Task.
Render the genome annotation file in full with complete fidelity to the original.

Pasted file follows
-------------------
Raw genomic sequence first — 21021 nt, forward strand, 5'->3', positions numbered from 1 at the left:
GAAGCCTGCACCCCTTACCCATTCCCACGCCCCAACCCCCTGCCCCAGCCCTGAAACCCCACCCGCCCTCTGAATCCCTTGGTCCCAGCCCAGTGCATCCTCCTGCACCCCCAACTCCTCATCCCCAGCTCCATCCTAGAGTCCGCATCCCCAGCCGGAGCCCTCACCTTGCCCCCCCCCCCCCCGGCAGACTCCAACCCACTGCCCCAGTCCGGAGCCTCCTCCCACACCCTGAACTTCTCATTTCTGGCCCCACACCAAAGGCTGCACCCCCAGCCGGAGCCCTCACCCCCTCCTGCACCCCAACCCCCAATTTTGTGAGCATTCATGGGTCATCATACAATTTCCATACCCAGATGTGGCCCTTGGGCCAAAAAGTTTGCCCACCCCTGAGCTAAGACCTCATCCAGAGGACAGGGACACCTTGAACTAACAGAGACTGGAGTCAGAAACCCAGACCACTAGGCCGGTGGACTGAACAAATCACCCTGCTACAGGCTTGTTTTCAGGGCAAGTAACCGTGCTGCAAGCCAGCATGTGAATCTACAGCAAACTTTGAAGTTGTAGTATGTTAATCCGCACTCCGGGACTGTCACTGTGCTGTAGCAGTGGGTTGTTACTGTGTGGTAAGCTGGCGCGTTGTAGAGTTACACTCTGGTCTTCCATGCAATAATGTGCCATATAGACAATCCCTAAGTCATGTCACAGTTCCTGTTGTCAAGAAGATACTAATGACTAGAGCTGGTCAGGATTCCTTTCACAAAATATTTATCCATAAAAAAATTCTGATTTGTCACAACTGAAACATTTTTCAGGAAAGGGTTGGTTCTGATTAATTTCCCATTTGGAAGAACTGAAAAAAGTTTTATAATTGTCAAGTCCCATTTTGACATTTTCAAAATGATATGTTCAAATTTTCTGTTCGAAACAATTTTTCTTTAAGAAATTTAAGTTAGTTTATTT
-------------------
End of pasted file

Raw genomic sequence first — 21021 nt, forward strand, 5'->3', positions numbered from 1 at the left:
GAAGCCTGCACCCCTTACCCATTCCCACGCCCCAACCCCCTGCCCCAGCCCTGAAACCCCACCCGCCCTCTGAATCCCTTGGTCCCAGCCCAGTGCATCCTCCTGCACCCCCAACTCCTCATCCCCAGCTCCATCCTAGAGTCCGCATCCCCAGCCGGAGCCCTCACCTTGCCCCCCCCCCCCCCGGCAGACTCCAACCCACTGCCCCAGTCCGGAGCCTCCTCCCACACCCTGAACTTCTCATTTCTGGCCCCACACCAAAGGCTGCACCCCCAGCCGGAGCCCTCACCCCCTCCTGCACCCCAACCCCCAATTTTGTGAGCATTCATGGGTCATCATACAATTTCCATACCCAGATGTGGCCCTTGGGCCAAAAAGTTTGCCCACCCCTGAGCTAAGACCTCATCCAGAGGACAGGGACACCTTGAACTAACAGAGACTGGAGTCAGAAACCCAGACCACTAGGCCGGTGGACTGAACAAATCACCCTGCTACAGGCTTGTTTTCAGGGCAAGTAACCGTGCTGCAAGCCAGCATGTGAATCTACAGCAAACTTTGAAGTTGTAGTATGTTAATCCGCACTCCGGGACTGTCACTGTGCTGTAGCAGTGGGTTGTTACTGTGTGGTAAGCTGGCGCGTTGTAGAGTTACACTCTGGTCTTCCATGCAATAATGTGCCATATAGACAATCCCTAAGTCATGTCACAGTTCCTGTTGTCAAGAAGATACTAATGACTAGAGCTGGTCAGGATTCCTTTCACAAAATATTTATCCATAAAAAAATTCTGATTTGTCACAACTGAAACATTTTTCAGGAAAGGGTTGGTTCTGATTAATTTCCCATTTGGAAGAACTGAAAAAAGTTTTATAATTGTCAAGTCCCATTTTGACATTTTCAAAATGATATGTTCAAATTTTCTGTTCGAAACAATTTTTCTTTAAGAAATTTAAGTTAGTTTATTT